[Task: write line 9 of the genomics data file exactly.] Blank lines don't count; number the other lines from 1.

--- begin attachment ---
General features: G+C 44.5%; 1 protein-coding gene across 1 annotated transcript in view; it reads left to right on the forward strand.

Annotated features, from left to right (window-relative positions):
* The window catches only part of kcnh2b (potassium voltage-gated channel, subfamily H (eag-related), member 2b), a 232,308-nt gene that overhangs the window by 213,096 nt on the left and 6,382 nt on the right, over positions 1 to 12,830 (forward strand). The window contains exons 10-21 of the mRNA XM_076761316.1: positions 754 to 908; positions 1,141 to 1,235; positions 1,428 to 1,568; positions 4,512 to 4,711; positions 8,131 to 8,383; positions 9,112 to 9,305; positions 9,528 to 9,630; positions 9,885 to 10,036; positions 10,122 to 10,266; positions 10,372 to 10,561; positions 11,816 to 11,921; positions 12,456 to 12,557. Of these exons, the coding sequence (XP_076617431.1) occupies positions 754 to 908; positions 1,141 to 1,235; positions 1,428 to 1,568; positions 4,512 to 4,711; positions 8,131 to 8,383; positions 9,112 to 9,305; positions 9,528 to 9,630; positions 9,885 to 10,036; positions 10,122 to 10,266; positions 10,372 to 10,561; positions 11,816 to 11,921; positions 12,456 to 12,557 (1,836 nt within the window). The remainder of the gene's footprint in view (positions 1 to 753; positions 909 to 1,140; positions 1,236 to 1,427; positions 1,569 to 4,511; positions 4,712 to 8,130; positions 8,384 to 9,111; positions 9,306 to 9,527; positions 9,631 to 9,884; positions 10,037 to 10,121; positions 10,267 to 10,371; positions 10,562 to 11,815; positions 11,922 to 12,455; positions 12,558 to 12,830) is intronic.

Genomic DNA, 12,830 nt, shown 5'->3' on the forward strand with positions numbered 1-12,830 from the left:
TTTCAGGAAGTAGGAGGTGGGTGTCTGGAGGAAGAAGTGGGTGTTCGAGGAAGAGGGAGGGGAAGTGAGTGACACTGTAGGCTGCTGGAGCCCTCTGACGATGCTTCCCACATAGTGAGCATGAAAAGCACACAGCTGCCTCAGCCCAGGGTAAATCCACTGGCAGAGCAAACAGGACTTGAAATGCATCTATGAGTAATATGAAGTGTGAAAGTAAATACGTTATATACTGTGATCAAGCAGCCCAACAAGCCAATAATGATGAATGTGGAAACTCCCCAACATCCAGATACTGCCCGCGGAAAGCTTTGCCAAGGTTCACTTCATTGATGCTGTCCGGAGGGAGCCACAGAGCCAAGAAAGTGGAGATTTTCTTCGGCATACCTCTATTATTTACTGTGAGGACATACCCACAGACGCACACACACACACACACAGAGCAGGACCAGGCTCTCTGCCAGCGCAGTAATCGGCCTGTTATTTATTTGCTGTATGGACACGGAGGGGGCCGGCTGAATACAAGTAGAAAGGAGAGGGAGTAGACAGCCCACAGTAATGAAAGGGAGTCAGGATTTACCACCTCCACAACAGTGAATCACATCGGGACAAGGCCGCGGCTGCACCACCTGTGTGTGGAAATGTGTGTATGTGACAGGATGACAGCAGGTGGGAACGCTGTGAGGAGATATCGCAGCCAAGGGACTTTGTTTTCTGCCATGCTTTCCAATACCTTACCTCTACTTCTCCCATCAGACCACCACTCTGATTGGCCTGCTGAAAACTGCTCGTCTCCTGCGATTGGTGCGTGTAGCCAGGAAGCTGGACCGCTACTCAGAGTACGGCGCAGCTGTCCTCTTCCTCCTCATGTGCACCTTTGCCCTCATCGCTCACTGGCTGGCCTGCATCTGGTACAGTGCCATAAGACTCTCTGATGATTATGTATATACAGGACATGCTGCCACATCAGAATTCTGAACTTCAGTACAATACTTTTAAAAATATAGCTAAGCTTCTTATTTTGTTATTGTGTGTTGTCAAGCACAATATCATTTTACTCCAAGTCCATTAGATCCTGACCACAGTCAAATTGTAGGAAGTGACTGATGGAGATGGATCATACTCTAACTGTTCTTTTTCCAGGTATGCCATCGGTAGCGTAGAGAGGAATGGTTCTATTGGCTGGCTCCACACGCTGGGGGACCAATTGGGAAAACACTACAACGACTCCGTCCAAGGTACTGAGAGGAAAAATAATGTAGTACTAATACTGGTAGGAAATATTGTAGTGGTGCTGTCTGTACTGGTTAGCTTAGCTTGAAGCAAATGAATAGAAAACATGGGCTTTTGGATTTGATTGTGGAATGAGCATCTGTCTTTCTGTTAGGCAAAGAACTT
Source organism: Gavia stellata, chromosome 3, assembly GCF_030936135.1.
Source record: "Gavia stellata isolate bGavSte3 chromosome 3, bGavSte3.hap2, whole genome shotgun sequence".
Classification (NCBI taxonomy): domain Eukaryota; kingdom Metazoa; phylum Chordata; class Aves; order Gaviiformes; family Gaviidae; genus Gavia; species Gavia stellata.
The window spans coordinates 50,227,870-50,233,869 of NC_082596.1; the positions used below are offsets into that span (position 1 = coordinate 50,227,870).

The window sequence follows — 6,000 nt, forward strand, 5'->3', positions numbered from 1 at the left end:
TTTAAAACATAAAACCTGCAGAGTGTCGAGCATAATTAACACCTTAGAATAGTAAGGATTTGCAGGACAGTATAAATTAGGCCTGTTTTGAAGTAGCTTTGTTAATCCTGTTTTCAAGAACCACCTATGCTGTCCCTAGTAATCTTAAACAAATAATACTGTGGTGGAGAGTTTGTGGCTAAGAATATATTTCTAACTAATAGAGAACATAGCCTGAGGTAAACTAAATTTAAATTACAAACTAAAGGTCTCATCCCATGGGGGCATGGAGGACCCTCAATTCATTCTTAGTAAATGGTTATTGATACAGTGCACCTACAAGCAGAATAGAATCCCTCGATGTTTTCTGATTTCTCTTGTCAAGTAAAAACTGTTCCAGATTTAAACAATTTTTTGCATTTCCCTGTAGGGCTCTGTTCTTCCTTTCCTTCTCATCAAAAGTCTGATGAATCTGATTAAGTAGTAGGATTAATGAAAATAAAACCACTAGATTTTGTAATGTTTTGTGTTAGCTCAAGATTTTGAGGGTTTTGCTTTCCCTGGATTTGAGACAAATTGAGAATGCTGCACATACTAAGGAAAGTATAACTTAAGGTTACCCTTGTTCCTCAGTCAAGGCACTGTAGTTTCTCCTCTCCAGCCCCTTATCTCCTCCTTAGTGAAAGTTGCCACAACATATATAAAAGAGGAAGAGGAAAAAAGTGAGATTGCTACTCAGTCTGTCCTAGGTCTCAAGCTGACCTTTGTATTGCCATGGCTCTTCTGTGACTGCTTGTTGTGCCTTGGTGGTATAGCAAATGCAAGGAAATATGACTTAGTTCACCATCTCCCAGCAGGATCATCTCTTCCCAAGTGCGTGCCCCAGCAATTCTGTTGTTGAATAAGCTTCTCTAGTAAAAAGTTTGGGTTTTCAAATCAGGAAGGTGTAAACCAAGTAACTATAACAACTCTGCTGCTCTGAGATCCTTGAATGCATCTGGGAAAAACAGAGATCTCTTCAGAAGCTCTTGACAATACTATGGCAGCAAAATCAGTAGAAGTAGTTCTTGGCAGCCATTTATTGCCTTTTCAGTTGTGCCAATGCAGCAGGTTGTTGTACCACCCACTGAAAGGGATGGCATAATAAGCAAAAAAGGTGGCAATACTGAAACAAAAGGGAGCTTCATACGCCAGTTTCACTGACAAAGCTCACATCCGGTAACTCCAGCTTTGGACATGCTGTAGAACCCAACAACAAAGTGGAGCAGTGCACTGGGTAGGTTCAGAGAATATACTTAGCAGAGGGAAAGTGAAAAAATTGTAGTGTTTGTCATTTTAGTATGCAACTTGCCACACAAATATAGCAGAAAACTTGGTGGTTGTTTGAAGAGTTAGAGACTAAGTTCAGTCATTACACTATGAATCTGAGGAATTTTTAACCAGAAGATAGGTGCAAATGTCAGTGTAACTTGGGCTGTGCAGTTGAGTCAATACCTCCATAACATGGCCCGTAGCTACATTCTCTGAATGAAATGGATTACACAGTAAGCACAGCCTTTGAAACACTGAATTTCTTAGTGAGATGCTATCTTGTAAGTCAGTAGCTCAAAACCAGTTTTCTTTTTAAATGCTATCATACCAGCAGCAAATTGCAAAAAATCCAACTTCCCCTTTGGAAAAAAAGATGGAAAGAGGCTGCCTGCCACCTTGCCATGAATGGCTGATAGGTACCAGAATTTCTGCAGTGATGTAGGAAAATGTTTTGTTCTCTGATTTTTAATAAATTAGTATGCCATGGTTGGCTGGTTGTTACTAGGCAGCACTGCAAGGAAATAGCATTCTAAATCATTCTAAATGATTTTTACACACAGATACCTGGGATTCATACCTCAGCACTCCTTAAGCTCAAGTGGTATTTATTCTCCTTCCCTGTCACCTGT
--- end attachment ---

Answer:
The window spans coordinates 50,227,870-50,233,869 of NC_082596.1; the positions used below are offsets into that span (position 1 = coordinate 50,227,870).